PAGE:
Part of the criminal justice system modernisation process will involve the application of technology solutions to manage routine operations, reduce costs and eliminate waste, and automating paper-intensive systems. The IT systems of various cluster departments are being integrated to ensure greater utilisation of technology in the fight against crime.
Our forensic services will be strengthened through the passing of the Criminal Law (Forensic Procedures) Amendment Bill, a task we must accomplish within the year.
We have declared war against organised crime and corruption in the public as well as in the private sector. We shall move with speed to finalise all matters relating to the establishment of the Directorate of Priority Crime Investigation, the DPCI. As members know, the head of the DPCI has been appointed. We are on course to ensure that the DPCI will be fully functional by 5 July 2009. [Applause.]
We are going to be tough on criminals. We shall adopt the same approach as we did when we dealt with possible hotspots during the election campaign. [Applause.] A leaflet by the National Action Council in 1955, in preparation for the real and true Congress of the People, made a clarion call to the people of our land. Amongst other things, it said, and I quote:
Let us speak of the light that comes with learning and the ways we are kept in darkness. Let us speak of great services we can render and of narrow ways that are open to us. Let us speak of laws, and government, and rights … Let us speak together of freedom. And of the happiness that can come to men and women if they live in a land that is free. Let us speak together of freedom and of how to get it for ourselves …
The titanic struggle against the racist policies of white domination taught us never to surrender, even in the face of mammoth adversity. Through our own actions we taught ourselves to act in unity to determine our own destiny. It would be a great sociopolitical tragedy if the majority of the people of our land who were at the core of the battle against apartheid colonialism, those who played a central role in the realisation of the democratic form of government, were to remain marginalised and not take part in the process of defining and realising the content of our democracy. Such a situation is not only a threat to future stability, but also a break to development. The effort to ensure a people-centred and people-driven process to change must succeed.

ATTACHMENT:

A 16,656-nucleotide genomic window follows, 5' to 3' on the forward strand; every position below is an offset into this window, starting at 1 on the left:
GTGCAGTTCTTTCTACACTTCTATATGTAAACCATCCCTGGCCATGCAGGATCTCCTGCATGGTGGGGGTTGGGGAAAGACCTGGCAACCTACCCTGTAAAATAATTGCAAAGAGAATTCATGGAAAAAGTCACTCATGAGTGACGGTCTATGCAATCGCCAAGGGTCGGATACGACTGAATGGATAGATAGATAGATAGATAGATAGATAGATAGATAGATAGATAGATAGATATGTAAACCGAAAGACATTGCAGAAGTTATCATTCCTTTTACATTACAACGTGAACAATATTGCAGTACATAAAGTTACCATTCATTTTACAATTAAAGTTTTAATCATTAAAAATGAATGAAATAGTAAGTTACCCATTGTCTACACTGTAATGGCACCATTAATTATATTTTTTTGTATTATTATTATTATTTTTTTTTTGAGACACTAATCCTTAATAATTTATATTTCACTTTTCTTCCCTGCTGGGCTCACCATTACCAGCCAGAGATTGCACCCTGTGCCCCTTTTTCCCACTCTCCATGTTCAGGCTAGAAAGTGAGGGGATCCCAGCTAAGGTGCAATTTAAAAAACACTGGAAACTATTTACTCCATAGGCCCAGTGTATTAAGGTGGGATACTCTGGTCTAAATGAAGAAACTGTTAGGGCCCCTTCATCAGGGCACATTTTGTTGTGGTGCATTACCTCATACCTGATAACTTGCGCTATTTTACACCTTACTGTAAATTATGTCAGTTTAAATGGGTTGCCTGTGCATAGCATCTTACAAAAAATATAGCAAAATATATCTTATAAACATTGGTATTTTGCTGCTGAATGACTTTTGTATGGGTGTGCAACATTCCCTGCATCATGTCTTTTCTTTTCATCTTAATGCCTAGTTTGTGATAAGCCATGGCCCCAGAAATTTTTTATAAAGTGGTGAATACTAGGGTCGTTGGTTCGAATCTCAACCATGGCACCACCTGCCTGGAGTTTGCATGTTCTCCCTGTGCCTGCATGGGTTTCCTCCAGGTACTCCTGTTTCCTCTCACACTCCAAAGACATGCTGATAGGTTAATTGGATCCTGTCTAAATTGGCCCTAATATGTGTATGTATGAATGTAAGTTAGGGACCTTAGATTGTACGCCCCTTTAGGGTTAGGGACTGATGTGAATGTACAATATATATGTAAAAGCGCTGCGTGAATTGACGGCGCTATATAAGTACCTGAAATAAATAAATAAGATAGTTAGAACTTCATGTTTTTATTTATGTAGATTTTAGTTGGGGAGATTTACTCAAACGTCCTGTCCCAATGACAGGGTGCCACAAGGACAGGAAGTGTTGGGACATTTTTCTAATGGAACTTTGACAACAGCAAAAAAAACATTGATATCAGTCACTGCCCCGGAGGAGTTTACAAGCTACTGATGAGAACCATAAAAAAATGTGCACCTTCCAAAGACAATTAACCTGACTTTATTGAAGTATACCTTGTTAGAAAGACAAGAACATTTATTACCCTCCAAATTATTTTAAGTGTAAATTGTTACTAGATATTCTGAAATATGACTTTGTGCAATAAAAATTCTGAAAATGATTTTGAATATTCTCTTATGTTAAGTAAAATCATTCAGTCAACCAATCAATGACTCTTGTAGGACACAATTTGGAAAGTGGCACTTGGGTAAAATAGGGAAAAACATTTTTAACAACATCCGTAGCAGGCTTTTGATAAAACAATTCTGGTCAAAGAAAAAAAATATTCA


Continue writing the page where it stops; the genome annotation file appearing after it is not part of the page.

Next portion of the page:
Over the centuries, African communities used letsema/ilima as a way of tackling problems collectively. We must continue with the effort aimed at the retention of this progressive tradition which gives practical expression to the aspiration of human solidarity. We should work to deepen our understanding of the practical implication of this tradition, taking into account our history, the specific socioeconomic conditions, and short- and long-term objectives.
The youth is the energy of society. Unemployment represents wasted creative potential. Therefore, the youth should occupy our foremost attention as we work to harness all the people's creative potential and to deepen the culture of civic responsibility and human solidarity. [Applause.] Let us commence so in this, the month of the gallant youth of our land.
It is the foregoing understanding that will inform our endeavours as we work to mobilise society, and in particular the youth, to take a more active part in the fight against crime. The young lions have the energy and capacity to land a telling blow against crime.
The time has come for the subject of crime to be on the agenda of every home, private or public organisation, not only in the form of passive debate, but as part of the effort to reclaim peace, security and comfort.